May 9, 2013
By Joe Maniscalco
New York, NY – Organized labor groups in the city are applauding the second-largest pension fund in the world and its decision to no longer work with irresponsible contractors this week – even as the battle over the Queens construction "sweatshop" which served as the lightning rod for the ongoing controversy continues.
The mixed-use development being constructed at 5-11 47th Avenue in Long Island City, Queens became a source of embarrassment for the Teachers Insurance and Annuity Association-College Retirement Equities Fund earlier this year when the New York District Council of Carpenters [NYCDCC] highlighted TIAA-CREF's role in a project that is steadfastly sidestepping area wages, standards and benefits.
After mounting pressure from organized labor, TIAA-CREF recently announced that it had sold its interest in the 47th Avenue project to the fund's development partner – O'Connor Capital Partners – and was instituting a new Responsible Contractors Policy.
"Due to the hard work of the NYCDCC and support from the laborers as well as the plumbers and tile, marble and terrazzo unions, this campaign was a partial success," NYCDCC Representative Michael Donnelly said. "The second phase which is a CUNY facility is still up in the air. The carpenters are committed to ensure it is built union and are already planning how it will be addressed."
In addition to the serious labor issues it has raised, the 12-story 181-unit complex being constructed at 5-11 47th Avenue also has a tangled history regarding its proposed use as a college dormitory.
The NYCDCC has been out front declaring that TIAA-CREF's former development partners on the Long Island City site – O'Connor Capital Partners and McGowan Builders – do not come close to meeting the definition of a responsible contractor.
Labor activist and Corporate Campaign, Inc. Director Ray Rogers has been heavily involved in helping the NYCDCC spearhead its efforts against the building site, and was directly involved in negotiations with TIAA-CREF General Counsel Jonathan Feigelson prior to the fund's announcement about its new Responsible Contractor Policy.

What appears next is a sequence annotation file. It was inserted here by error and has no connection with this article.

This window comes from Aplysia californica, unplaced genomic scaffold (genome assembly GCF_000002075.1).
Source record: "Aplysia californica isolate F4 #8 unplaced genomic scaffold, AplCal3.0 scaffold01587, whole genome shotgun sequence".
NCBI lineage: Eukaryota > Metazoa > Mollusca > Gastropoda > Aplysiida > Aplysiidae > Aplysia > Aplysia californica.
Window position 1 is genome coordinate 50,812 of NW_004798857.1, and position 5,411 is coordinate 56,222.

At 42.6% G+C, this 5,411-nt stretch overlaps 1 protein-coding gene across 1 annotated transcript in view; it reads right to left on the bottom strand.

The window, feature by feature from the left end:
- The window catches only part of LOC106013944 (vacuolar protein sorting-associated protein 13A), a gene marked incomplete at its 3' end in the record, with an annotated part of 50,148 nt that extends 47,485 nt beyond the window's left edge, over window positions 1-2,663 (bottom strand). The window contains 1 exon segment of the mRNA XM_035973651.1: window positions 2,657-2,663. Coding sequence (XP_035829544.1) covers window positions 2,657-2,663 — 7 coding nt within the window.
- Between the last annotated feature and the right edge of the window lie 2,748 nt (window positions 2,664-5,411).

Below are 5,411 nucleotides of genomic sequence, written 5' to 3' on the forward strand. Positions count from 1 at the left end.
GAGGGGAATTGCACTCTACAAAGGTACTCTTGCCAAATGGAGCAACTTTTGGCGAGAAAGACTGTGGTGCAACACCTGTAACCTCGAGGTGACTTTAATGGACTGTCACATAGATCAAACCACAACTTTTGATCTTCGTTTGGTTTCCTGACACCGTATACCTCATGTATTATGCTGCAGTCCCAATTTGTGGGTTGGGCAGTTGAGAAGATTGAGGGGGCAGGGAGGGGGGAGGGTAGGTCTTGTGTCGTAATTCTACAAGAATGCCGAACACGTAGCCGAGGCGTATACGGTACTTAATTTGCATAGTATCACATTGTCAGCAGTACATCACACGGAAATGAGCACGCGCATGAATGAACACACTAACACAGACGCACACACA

During those sometimes contentious talks, Feigelson reportedly raised the possibility of bringing in union carpenters to work on the Long Island City development – just not any affiliated to the NYCDCC.
In that case, Rogers said that he wasn't aware of any contractors "within the Greater New York City area that are going to meet the responsible contractor definition."
Be that as it may, Donnelly believes the chances of securing a responsible contractor to work the Long Island City site have improved.
"This should be a little bit easier as it appears that O'Connor Capital is the only problem to be addressed in that regard," Donnelly said.
Rogers welcomes TIAA-CREF's new Responsible Contractor Policy as a "major victory" – but cautions that the group's contracts must be also be changed in order for the fund's new guidelines to have any real teeth.
During his talks with TIAA-CREF, Rogers said that their general counsel often bemoaned a situation where despite all the money it had invested in the Long Island City project, the fund did not have the "unilateral power" to hire and fire subcontractors.
"The question is, have they changed the language that gives them the power over any developer or contractor in any future projects that they are involved in?" Rogers said.
Feigelson could not be reached for comment.
American Federation of Teachers [AFT] President Randi Weingarten was part of a chorus of high-profile labor voices, in addition to the NYCDCC who pressured TIAA-CREF and its CEO Roger Ferguson to rethink its role in the troubled 47th Avenue development.
The AFT chief talked about TIAA-CREF's new Responsible Contractor Policy at the New York State United Teachers delegate assembly held on April 12, describing the measure as defining responsible contractors as those parities who pay workers a fair wage on comparable projects based on local market factors and fair benefits.